The brevity and significance of all our lives

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“It’s no secret to those knowledgeable about addiction and recovery that people are most vulnerable to relapse when they are closest to achieving sobriety.” – Rita Lowenthal

One – Way Ticket is one of those books you don’t dare pass on. Simply because it’s too precious. It’s a book that reminds us amongst other things, that no matter how much pain or grief we cause to our mothers in particular, we will never lose sight in her eyes.

Rita Lowenthal, presumably in her 80’s at the time of this post, was and still is the mother of Josh Lowenthal, a talented Jewish musician and artist whose inability to conquer his addiction, allowed a disease to infiltrate and ultimately take his life. Ms. Lowenthal chooses words that invite you into her sons former world, causing the reader to feel as if they knew Josh intimately. Meet and greets with famous jazz legends, relationships with loving women who chose not to run during Josh’s bouts in county jail and then worse, his numerous bids in the oldest prison in California, San Quentin.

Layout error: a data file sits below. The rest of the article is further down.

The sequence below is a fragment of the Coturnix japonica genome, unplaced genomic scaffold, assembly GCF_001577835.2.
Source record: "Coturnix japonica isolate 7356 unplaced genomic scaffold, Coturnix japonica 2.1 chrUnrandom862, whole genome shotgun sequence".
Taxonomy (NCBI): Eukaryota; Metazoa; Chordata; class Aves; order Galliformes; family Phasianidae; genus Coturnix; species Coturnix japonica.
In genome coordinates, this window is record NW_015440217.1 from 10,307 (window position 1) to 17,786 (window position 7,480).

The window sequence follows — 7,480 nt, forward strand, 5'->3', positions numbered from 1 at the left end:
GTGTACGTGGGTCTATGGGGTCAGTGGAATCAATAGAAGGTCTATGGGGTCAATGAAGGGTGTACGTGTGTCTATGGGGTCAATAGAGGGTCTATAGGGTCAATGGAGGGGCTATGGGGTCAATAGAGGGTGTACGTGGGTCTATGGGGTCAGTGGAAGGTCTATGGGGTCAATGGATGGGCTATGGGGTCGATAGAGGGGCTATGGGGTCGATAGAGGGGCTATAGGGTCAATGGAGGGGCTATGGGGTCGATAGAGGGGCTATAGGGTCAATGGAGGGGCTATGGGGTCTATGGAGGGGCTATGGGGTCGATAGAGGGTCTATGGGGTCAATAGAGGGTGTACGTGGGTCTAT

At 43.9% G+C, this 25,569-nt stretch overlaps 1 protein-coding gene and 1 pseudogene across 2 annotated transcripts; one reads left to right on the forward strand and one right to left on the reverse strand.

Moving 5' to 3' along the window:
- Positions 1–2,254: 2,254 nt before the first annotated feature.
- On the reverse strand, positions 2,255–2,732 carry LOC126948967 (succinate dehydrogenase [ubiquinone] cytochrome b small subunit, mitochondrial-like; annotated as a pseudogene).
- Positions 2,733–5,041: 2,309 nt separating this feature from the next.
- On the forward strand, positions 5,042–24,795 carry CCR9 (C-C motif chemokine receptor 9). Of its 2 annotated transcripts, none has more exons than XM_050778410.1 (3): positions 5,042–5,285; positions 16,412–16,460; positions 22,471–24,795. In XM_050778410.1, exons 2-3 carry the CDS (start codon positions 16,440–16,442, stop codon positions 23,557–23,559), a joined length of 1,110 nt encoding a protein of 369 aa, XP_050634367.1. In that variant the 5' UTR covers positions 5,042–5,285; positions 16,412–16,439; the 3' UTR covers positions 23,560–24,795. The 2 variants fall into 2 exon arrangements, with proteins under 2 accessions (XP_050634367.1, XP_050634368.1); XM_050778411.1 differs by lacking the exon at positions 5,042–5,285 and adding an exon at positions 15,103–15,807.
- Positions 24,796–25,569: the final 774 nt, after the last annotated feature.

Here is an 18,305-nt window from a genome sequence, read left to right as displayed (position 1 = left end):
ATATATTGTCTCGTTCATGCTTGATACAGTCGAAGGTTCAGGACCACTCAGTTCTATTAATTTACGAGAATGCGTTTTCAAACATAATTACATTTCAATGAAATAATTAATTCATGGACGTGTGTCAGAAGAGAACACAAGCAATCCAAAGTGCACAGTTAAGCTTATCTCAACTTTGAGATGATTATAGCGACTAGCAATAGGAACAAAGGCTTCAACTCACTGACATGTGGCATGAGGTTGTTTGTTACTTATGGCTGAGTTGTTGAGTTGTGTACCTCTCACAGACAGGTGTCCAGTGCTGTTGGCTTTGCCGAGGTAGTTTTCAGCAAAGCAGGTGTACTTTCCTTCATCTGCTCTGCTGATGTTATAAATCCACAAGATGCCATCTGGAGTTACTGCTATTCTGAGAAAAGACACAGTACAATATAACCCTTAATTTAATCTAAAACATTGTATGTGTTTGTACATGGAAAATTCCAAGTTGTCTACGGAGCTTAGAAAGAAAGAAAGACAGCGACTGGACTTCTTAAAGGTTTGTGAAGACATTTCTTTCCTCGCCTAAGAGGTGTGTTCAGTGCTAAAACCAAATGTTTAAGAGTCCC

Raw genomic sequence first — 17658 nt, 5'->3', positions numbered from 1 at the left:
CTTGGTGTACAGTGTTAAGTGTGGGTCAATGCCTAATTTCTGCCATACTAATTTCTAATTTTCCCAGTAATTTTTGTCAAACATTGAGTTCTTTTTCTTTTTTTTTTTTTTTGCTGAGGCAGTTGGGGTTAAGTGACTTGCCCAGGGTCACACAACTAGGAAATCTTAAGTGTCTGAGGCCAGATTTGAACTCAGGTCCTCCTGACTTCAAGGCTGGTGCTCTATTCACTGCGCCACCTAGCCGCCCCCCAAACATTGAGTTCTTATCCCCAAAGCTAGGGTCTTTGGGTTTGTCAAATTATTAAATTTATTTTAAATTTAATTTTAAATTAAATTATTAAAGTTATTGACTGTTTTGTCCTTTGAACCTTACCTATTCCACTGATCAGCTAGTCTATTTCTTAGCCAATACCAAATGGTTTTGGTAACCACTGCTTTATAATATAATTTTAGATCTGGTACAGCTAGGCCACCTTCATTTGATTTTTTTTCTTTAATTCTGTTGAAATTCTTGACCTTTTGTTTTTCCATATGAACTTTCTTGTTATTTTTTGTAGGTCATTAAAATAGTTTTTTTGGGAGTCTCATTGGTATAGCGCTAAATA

Like the serenity prayer, Rita so gracefully portrays through words, detailing her arduous fight to save her son’s life, that sometime we have to accept the things in which are beyond our control.

Although my struggles aren’t with drugs, I have many.

I search for books in a very fortuitous manner. In the search bar I type in the genre and vaguely sift through the titles that seem interesting. If available I’ll read the brief summary attached. However, I am beginning to believe that the way in which these books find their rightful place on my desk is less fortuitous and more good fortune. At times they cause deep bouts of depression, but praise God, I am always stronger for having read them.

 

RIP –  JOSH LOWENTHAL

 

 

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